Westerly winds carrying moist air from the ocean drop upward of 430 cm of precipitation a year on the mountains. The exposed slopes are among the rainiest places in N America, nurturing rapid growth of coniferous forests.
Numerous Northwest Coast Native peoples have long inhabited the coastal edge of the mountains. The first European known to traverse the mountains was Alexander MACKENZIE (1793). Roads now cross mountains at 8 points, including Hwy 99 between Squamish and Lillooet (mostly following the BC Rail route), Hwy 20 between Anahim Lk and Bella Coola, Hwy 37 between Kitimat and Terrace, Hwy 16 between Prince Rupert and Terrace (also the route of the CN), Hwy 37A between Stewart and Meziaden, Hwy 2 between Skagway and Carcross, Alaska and Hwy 7 from Haines, Alaska up the Chilkoot R.
Great mineral wealth has come from the margins of the mountains. Former sites include the Britannia Beach copper mine near Squamish (museum); gold mines along Bralorne, in the Chilcotin Ranges; the Anyox copper mine and smelter on Observatory Inlet and the Granduc copper mine near Stewart, another in the Taku R area and a granite quarry near Squamish. The aluminum smelter at Kitimat is one of the largest manufacturing plants on the Pacific coast.
Logging is extensive along accessible regions of the coast; logs are boomed or barged great distances to tidewater mills. Pulp mills operate at Port Mellon and Woodfibre, in Howe Sound. Powell River has a huge pulp and paper complex. On the N coast there are pulp mills at Kitimat and Port Edward. A pulp and paper mill operated for decades at Ocean Falls, on the mid-coast. The E side of the mountains are much drier and more accessible, and truck logging has become extensive in lower-elevation spruce-pine-fir forests.
In the 1990s the BC government created several large protected areas in the mountains, notably Ts'yl-os Prov Pk (233 240 ha) around Chilko Lk, the 317 291 ha Kitlope Valley, S of Kitimat and the 44 902 ha Khutzeymateen Valley near Prince Rupert, Canada's first GRIZZLY BEAR sanctuary.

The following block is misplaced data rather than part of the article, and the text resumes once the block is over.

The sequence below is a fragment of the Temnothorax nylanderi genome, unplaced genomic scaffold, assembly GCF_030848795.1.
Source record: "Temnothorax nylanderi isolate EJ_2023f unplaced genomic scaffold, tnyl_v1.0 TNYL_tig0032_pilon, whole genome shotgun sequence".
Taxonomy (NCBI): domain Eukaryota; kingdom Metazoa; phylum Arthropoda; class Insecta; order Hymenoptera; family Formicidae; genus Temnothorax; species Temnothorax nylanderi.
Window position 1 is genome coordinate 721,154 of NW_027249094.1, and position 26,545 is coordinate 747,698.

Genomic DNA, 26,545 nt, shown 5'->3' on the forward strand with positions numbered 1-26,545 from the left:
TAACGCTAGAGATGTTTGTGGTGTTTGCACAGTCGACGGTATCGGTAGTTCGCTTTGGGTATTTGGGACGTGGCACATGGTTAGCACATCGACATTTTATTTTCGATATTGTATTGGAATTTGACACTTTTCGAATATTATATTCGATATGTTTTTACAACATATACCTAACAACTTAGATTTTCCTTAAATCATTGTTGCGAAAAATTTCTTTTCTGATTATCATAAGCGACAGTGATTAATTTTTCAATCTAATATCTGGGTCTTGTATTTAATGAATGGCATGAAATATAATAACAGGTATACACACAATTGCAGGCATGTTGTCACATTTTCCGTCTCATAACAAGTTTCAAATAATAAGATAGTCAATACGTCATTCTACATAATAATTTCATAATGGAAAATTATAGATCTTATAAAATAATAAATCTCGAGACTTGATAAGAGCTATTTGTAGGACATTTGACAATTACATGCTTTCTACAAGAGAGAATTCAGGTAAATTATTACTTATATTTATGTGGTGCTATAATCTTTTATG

Author PETER GRANT
Links to Other Sites
The B.C. Museum of Mining
This online collection of old newsletters and photographs provides a glimpse into local mining operations and community life. Also offers an extensive teacher’s resource guide and a summary of lingering environmental issues related to past mining activity.
An extensive information source about the geological history, human settlement patterns, earth and water resources, and natural hazards found in locations across the country. Click on the red symbols on the interactive map of Canada to explore aerial landscapes, maps, photos, colourful online posters, and more. A Geoscape Canada website from Natural Resources Canada.
The Alpine Club of Canada - Vancouver Section
See online copies of the "Avalanche Echoes" newsletter. Great photographs and updates of club activites on local mountains.
Khutzeymateen/K'tzim-a-Deen Grizzly Sanctuary Provincial Park
An information page about Canada's only grizzly bear sanctuary, currently under the joint management of the province of British Columbia and the Tsimshian Nation.
A photograph of Keyhole Falls, located at the head of Lillooet Canyon in British Columbia. From Natural Resources Canada.
Where Do Landslides Occur?
View a map of areas in British Columbia that are more susceptible to landslides than others because of unique geological conditions. A Province of British Columbia website.
Shawnadithit grew anxious waiting for her uncle, Longnon, to return to camp at the junction of Badger Brook and the Exploits River, deep in the wilds of Newfoundland...